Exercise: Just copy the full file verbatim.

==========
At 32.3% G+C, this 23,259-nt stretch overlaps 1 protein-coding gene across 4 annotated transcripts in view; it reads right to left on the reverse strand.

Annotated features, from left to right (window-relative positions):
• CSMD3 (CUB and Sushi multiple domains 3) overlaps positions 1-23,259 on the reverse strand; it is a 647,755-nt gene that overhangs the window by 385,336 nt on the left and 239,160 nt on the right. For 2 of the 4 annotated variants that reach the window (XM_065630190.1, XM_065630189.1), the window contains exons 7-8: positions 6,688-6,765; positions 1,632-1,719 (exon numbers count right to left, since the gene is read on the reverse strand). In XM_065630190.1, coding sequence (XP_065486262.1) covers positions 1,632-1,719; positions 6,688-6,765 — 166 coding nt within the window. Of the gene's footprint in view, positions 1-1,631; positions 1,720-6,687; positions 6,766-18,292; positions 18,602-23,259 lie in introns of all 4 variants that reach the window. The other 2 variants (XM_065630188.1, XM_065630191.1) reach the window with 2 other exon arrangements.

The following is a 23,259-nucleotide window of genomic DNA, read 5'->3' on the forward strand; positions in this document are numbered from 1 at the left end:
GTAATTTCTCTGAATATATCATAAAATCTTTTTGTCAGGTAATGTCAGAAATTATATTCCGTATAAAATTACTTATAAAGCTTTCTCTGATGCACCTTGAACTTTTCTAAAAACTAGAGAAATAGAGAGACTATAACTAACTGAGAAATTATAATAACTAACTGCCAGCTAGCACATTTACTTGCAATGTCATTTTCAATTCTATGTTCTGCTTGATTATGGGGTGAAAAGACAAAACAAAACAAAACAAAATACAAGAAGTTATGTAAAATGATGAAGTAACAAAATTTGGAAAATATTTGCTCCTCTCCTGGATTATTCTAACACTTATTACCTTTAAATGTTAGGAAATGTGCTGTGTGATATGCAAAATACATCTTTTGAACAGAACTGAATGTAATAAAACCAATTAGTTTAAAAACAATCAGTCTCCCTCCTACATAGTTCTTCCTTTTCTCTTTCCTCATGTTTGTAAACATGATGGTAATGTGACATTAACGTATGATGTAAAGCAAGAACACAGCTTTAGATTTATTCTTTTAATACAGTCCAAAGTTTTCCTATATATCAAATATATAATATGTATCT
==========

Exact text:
At 32.3% G+C, this 23,259-nt stretch overlaps 1 protein-coding gene across 4 annotated transcripts in view; it reads right to left on the reverse strand.

Annotated features, from left to right (window-relative positions):
• CSMD3 (CUB and Sushi multiple domains 3) overlaps positions 1-23,259 on the reverse strand; it is a 647,755-nt gene that overhangs the window by 385,336 nt on the left and 239,160 nt on the right. For 2 of the 4 annotated variants that reach the window (XM_065630190.1, XM_065630189.1), the window contains exons 7-8: positions 6,688-6,765; positions 1,632-1,719 (exon numbers count right to left, since the gene is read on the reverse strand). In XM_065630190.1, coding sequence (XP_065486262.1) covers positions 1,632-1,719; positions 6,688-6,765 — 166 coding nt within the window. Of the gene's footprint in view, positions 1-1,631; positions 1,720-6,687; positions 6,766-18,292; positions 18,602-23,259 lie in introns of all 4 variants that reach the window. The other 2 variants (XM_065630188.1, XM_065630191.1) reach the window with 2 other exon arrangements.

The following is a 23,259-nucleotide window of genomic DNA, read 5'->3' on the forward strand; positions in this document are numbered from 1 at the left end:
GTAATTTCTCTGAATATATCATAAAATCTTTTTGTCAGGTAATGTCAGAAATTATATTCCGTATAAAATTACTTATAAAGCTTTCTCTGATGCACCTTGAACTTTTCTAAAAACTAGAGAAATAGAGAGACTATAACTAACTGAGAAATTATAATAACTAACTGCCAGCTAGCACATTTACTTGCAATGTCATTTTCAATTCTATGTTCTGCTTGATTATGGGGTGAAAAGACAAAACAAAACAAAACAAAATACAAGAAGTTATGTAAAATGATGAAGTAACAAAATTTGGAAAATATTTGCTCCTCTCCTGGATTATTCTAACACTTATTACCTTTAAATGTTAGGAAATGTGCTGTGTGATATGCAAAATACATCTTTTGAACAGAACTGAATGTAATAAAACCAATTAGTTTAAAAACAATCAGTCTCCCTCCTACATAGTTCTTCCTTTTCTCTTTCCTCATGTTTGTAAACATGATGGTAATGTGACATTAACGTATGATGTAAAGCAAGAACACAGCTTTAGATTTATTCTTTTAATACAGTCCAAAGTTTTCCTATATATCAAATATATAATATGTATCT